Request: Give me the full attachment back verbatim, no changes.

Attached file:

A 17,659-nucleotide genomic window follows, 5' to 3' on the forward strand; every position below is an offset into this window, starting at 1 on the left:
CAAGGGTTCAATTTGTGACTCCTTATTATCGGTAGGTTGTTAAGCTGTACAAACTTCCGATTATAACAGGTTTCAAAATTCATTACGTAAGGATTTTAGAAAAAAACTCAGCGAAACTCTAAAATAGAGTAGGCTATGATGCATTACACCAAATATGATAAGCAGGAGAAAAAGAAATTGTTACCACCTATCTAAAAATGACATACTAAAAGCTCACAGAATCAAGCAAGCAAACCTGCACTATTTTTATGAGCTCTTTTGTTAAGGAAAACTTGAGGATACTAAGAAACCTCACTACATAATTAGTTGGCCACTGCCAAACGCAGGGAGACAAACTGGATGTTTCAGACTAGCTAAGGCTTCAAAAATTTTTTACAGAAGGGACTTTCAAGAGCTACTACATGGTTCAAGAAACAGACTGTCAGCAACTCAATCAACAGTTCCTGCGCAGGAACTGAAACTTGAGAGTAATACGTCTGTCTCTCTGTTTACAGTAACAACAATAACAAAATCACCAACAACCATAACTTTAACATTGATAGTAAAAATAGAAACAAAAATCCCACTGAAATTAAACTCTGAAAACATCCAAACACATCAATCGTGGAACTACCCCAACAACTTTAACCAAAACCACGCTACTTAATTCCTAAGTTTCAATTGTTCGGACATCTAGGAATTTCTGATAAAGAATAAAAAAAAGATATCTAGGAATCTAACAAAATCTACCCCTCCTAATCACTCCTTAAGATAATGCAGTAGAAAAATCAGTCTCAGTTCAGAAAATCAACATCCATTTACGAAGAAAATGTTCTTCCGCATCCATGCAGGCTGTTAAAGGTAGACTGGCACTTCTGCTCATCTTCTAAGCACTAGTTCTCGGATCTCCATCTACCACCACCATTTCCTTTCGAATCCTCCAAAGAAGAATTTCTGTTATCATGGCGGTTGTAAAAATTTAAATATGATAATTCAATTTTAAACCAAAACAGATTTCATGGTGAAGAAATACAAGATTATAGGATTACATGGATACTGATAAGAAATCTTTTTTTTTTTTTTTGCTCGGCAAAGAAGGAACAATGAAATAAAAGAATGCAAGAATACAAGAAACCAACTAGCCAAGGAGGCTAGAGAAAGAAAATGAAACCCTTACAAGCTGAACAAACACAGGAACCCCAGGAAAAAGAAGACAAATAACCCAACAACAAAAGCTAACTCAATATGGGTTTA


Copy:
A 17,659-nucleotide genomic window follows, 5' to 3' on the forward strand; every position below is an offset into this window, starting at 1 on the left:
CAAGGGTTCAATTTGTGACTCCTTATTATCGGTAGGTTGTTAAGCTGTACAAACTTCCGATTATAACAGGTTTCAAAATTCATTACGTAAGGATTTTAGAAAAAAACTCAGCGAAACTCTAAAATAGAGTAGGCTATGATGCATTACACCAAATATGATAAGCAGGAGAAAAAGAAATTGTTACCACCTATCTAAAAATGACATACTAAAAGCTCACAGAATCAAGCAAGCAAACCTGCACTATTTTTATGAGCTCTTTTGTTAAGGAAAACTTGAGGATACTAAGAAACCTCACTACATAATTAGTTGGCCACTGCCAAACGCAGGGAGACAAACTGGATGTTTCAGACTAGCTAAGGCTTCAAAAATTTTTTACAGAAGGGACTTTCAAGAGCTACTACATGGTTCAAGAAACAGACTGTCAGCAACTCAATCAACAGTTCCTGCGCAGGAACTGAAACTTGAGAGTAATACGTCTGTCTCTCTGTTTACAGTAACAACAATAACAAAATCACCAACAACCATAACTTTAACATTGATAGTAAAAATAGAAACAAAAATCCCACTGAAATTAAACTCTGAAAACATCCAAACACATCAATCGTGGAACTACCCCAACAACTTTAACCAAAACCACGCTACTTAATTCCTAAGTTTCAATTGTTCGGACATCTAGGAATTTCTGATAAAGAATAAAAAAAAGATATCTAGGAATCTAACAAAATCTACCCCTCCTAATCACTCCTTAAGATAATGCAGTAGAAAAATCAGTCTCAGTTCAGAAAATCAACATCCATTTACGAAGAAAATGTTCTTCCGCATCCATGCAGGCTGTTAAAGGTAGACTGGCACTTCTGCTCATCTTCTAAGCACTAGTTCTCGGATCTCCATCTACCACCACCATTTCCTTTCGAATCCTCCAAAGAAGAATTTCTGTTATCATGGCGGTTGTAAAAATTTAAATATGATAATTCAATTTTAAACCAAAACAGATTTCATGGTGAAGAAATACAAGATTATAGGATTACATGGATACTGATAAGAAATCTTTTTTTTTTTTTTTGCTCGGCAAAGAAGGAACAATGAAATAAAAGAATGCAAGAATACAAGAAACCAACTAGCCAAGGAGGCTAGAGAAAGAAAATGAAACCCTTACAAGCTGAACAAACACAGGAACCCCAGGAAAAAGAAGACAAATAACCCAACAACAAAAGCTAACTCAATATGGGTTTA